By Chloë Ayres, Head Designer
Nike. McDonalds. MasterCard. The marks of these brands are instantly recognizable, virtually worldwide, without even attaching a written brand name to them. Conventional design wisdom would dictate that a brand should pick one mark and stick with it, but is that still the case?
In this article on Creative Bloq, Ian Paget explores the idea of logo systems as the new corporate mark. The emergence of smart phones, he argues, has changed the way we think about logo design. Logos now need to have the consideration of “could this work as an app icon?” I would further argue that logos sometimes even change formats within a simple scrolling action on a responsive website. A successful mark now has to be instantly recognizable, and, at the same time, fluid.
So how are people accomplishing this successfully? Currently, logo systems are a relatively emerging trend, so there is still a fair amount of experimentation. Paget points to four examples of brands who he think have done it right.
Google Doodles, while a successful attraction for the company, do not strike me personally as a “logo system” per se. True, the doodles do all mimic the Google logo in some way, but seen alone, printed, only the trained eye would be able to recognize them as Google marks.
To me, personally, there are two types of successful logo systems: a logo system that looks very analogous but is designed to go from full logo to just essentials for, say, a Twitter avatar, and a logo system that is designed to entice someone to “collect them all.”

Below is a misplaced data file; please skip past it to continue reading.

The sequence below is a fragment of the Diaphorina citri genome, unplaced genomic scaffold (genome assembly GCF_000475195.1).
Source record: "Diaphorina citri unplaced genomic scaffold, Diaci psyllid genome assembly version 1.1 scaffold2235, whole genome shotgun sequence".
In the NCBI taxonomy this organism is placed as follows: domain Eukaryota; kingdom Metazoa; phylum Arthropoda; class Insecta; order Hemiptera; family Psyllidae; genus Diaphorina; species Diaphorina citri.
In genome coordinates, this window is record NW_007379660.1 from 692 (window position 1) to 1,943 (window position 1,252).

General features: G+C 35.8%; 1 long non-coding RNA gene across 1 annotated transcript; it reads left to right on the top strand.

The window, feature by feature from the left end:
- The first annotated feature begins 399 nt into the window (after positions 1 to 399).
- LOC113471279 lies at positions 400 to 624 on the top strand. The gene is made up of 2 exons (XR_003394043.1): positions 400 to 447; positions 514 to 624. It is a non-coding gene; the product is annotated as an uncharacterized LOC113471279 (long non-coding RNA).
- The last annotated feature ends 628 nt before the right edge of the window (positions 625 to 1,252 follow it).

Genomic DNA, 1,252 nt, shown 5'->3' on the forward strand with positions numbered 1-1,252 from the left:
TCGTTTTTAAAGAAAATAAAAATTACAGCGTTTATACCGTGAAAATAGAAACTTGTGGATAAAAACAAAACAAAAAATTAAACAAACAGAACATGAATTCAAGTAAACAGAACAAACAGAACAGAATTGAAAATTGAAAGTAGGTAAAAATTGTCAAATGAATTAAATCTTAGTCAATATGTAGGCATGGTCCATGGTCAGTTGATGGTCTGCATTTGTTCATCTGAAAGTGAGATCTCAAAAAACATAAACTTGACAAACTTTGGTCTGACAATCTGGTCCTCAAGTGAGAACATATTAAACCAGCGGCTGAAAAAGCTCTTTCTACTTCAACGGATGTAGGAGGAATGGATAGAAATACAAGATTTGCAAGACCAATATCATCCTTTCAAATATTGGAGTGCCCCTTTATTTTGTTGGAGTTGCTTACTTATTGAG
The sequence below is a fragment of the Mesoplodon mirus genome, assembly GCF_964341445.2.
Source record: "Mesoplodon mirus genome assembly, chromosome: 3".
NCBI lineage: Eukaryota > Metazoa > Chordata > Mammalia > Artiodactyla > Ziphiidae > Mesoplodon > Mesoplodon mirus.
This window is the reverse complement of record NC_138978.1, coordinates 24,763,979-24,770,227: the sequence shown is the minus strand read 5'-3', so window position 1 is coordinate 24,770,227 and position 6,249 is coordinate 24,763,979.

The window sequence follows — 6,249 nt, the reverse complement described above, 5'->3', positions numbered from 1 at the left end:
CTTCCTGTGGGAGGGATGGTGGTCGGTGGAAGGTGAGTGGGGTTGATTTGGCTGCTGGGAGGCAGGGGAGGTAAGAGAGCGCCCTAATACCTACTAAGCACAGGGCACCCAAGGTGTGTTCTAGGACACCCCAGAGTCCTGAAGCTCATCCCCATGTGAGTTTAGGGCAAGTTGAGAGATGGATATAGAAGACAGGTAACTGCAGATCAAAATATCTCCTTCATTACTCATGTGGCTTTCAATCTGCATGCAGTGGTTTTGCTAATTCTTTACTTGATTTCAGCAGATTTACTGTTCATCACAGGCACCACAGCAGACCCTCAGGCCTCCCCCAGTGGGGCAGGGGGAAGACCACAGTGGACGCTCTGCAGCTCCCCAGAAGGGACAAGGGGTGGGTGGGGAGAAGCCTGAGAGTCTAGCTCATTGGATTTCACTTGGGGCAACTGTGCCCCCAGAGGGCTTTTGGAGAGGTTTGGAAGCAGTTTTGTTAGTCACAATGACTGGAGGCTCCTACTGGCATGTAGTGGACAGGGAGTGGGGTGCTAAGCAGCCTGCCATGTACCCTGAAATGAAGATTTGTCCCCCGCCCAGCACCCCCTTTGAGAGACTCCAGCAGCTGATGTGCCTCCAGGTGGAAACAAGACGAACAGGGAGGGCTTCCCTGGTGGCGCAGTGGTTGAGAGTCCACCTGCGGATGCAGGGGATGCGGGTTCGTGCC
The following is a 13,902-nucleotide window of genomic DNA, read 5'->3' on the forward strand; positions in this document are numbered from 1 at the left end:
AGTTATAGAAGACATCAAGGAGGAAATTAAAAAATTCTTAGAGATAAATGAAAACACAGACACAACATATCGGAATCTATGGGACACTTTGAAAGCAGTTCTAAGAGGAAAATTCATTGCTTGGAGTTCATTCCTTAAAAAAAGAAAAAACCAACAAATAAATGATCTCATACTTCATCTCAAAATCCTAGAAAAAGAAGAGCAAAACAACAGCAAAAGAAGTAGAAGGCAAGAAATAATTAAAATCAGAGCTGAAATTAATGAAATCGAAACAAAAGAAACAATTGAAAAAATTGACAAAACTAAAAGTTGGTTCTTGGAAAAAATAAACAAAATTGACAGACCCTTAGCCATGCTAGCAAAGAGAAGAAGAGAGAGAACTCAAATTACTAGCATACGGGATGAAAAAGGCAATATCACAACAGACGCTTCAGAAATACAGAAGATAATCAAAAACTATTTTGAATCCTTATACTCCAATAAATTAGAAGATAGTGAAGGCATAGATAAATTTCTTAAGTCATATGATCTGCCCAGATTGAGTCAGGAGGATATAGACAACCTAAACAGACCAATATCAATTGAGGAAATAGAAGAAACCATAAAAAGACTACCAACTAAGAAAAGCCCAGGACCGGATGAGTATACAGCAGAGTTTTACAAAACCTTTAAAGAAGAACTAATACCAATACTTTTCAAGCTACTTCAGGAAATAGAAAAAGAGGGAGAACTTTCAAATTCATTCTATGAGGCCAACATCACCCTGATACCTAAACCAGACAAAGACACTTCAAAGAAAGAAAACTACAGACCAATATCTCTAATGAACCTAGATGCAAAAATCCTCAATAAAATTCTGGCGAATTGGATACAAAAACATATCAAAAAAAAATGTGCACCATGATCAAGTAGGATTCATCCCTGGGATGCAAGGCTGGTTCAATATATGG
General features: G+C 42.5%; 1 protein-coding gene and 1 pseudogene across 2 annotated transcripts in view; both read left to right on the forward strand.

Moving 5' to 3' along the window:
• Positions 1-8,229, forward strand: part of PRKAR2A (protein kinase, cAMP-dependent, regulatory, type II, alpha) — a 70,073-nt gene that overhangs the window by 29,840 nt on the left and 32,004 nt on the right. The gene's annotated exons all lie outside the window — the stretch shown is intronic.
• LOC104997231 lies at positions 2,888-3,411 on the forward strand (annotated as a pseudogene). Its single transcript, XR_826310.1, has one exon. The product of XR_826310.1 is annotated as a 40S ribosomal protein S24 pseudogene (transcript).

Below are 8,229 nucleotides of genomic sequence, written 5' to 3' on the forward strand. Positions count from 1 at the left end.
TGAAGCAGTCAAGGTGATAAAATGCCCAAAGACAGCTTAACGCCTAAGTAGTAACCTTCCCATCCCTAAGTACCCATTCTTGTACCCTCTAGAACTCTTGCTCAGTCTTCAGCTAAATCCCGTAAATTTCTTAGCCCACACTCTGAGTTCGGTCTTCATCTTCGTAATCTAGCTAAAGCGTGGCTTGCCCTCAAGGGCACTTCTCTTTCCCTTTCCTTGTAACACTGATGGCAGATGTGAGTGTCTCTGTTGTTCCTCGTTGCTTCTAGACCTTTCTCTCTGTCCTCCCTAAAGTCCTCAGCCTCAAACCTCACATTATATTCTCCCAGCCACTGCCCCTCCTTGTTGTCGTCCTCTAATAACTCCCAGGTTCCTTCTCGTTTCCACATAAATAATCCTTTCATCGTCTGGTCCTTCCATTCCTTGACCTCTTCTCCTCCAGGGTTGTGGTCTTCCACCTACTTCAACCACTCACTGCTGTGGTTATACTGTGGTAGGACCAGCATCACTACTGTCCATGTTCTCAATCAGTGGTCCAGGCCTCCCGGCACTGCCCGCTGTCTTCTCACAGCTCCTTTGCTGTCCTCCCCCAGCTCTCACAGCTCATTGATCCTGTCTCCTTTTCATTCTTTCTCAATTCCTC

A successful example of the first type of logo system, to me, is this system designed by Fuzzco for Lunch + Recess in Charleston, SC.
It has horizontal, vertical, square, and even spherical iterations, and they all look like they belong together. You could see one logo, and instantly recognize a different one as being from the same brand.
The second type of successful logo system, the “collector’s item” is something that I think could not be accomplished without omnipresent social media. I will say that I think it takes a loyal customer base to pull this off. Urban Outfitters famously changes its logo quite a bit, and would not be able to do so without making their customer base very aware of the change. A quick Google search of “Urban Outfitters current logo” brings up this page:
There are an insane amount of brand marks on that page. However, they keep the colors simple and consistent, do not add any extraneous marks, and keep the same target in mind.
Will logo systems stick around, or are they simply a trend? For now, it is hard to say. I think that logos definitely need more “wiggle room” than they used to, but some form of consistency in branding will always be a rule that it is important not to break. The designer in me is excited to see brands experiment with what it means to be recognizable, while the brand strategist in me is doubtful that rules are made to be broken. Whatever happens, I just hope I get to keep making them.
If you need a new logo or logo system, contact us at http://thegossagency.com/contacts/.